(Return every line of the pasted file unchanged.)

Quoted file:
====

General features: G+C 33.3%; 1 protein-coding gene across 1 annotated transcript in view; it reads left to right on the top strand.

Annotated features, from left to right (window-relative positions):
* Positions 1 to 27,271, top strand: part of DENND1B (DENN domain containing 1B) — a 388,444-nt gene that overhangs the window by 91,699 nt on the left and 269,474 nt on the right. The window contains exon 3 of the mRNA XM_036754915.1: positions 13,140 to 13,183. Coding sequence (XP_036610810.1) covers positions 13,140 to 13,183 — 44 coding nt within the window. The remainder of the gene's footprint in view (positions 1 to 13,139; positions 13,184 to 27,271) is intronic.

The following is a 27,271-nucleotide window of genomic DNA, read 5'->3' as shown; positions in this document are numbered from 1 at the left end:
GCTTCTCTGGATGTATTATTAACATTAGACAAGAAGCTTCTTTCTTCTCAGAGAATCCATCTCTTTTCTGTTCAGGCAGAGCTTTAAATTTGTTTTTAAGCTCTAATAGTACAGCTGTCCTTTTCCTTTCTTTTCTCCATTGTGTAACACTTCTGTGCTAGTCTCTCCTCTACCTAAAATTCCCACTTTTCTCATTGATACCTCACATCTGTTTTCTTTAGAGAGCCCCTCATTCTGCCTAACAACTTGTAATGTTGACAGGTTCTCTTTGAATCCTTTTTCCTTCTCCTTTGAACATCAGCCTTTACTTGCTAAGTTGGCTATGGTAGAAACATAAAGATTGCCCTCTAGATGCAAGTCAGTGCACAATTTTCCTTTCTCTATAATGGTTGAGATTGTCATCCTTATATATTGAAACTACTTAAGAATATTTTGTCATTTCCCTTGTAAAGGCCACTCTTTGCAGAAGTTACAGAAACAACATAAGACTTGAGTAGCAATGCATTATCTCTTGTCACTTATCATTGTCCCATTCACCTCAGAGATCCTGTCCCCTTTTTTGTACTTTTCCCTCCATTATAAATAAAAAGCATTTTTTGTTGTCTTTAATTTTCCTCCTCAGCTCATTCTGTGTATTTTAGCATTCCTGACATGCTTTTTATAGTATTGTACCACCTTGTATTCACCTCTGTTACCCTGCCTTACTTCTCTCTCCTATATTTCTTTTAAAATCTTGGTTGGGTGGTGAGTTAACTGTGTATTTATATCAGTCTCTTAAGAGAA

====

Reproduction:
General features: G+C 33.3%; 1 protein-coding gene across 1 annotated transcript in view; it reads left to right on the top strand.

Annotated features, from left to right (window-relative positions):
* Positions 1 to 27,271, top strand: part of DENND1B (DENN domain containing 1B) — a 388,444-nt gene that overhangs the window by 91,699 nt on the left and 269,474 nt on the right. The window contains exon 3 of the mRNA XM_036754915.1: positions 13,140 to 13,183. Coding sequence (XP_036610810.1) covers positions 13,140 to 13,183 — 44 coding nt within the window. The remainder of the gene's footprint in view (positions 1 to 13,139; positions 13,184 to 27,271) is intronic.

The following is a 27,271-nucleotide window of genomic DNA, read 5'->3' as shown; positions in this document are numbered from 1 at the left end:
GCTTCTCTGGATGTATTATTAACATTAGACAAGAAGCTTCTTTCTTCTCAGAGAATCCATCTCTTTTCTGTTCAGGCAGAGCTTTAAATTTGTTTTTAAGCTCTAATAGTACAGCTGTCCTTTTCCTTTCTTTTCTCCATTGTGTAACACTTCTGTGCTAGTCTCTCCTCTACCTAAAATTCCCACTTTTCTCATTGATACCTCACATCTGTTTTCTTTAGAGAGCCCCTCATTCTGCCTAACAACTTGTAATGTTGACAGGTTCTCTTTGAATCCTTTTTCCTTCTCCTTTGAACATCAGCCTTTACTTGCTAAGTTGGCTATGGTAGAAACATAAAGATTGCCCTCTAGATGCAAGTCAGTGCACAATTTTCCTTTCTCTATAATGGTTGAGATTGTCATCCTTATATATTGAAACTACTTAAGAATATTTTGTCATTTCCCTTGTAAAGGCCACTCTTTGCAGAAGTTACAGAAACAACATAAGACTTGAGTAGCAATGCATTATCTCTTGTCACTTATCATTGTCCCATTCACCTCAGAGATCCTGTCCCCTTTTTTGTACTTTTCCCTCCATTATAAATAAAAAGCATTTTTTGTTGTCTTTAATTTTCCTCCTCAGCTCATTCTGTGTATTTTAGCATTCCTGACATGCTTTTTATAGTATTGTACCACCTTGTATTCACCTCTGTTACCCTGCCTTACTTCTCTCTCCTATATTTCTTTTAAAATCTTGGTTGGGTGGTGAGTTAACTGTGTATTTATATCAGTCTCTTAAGAGAA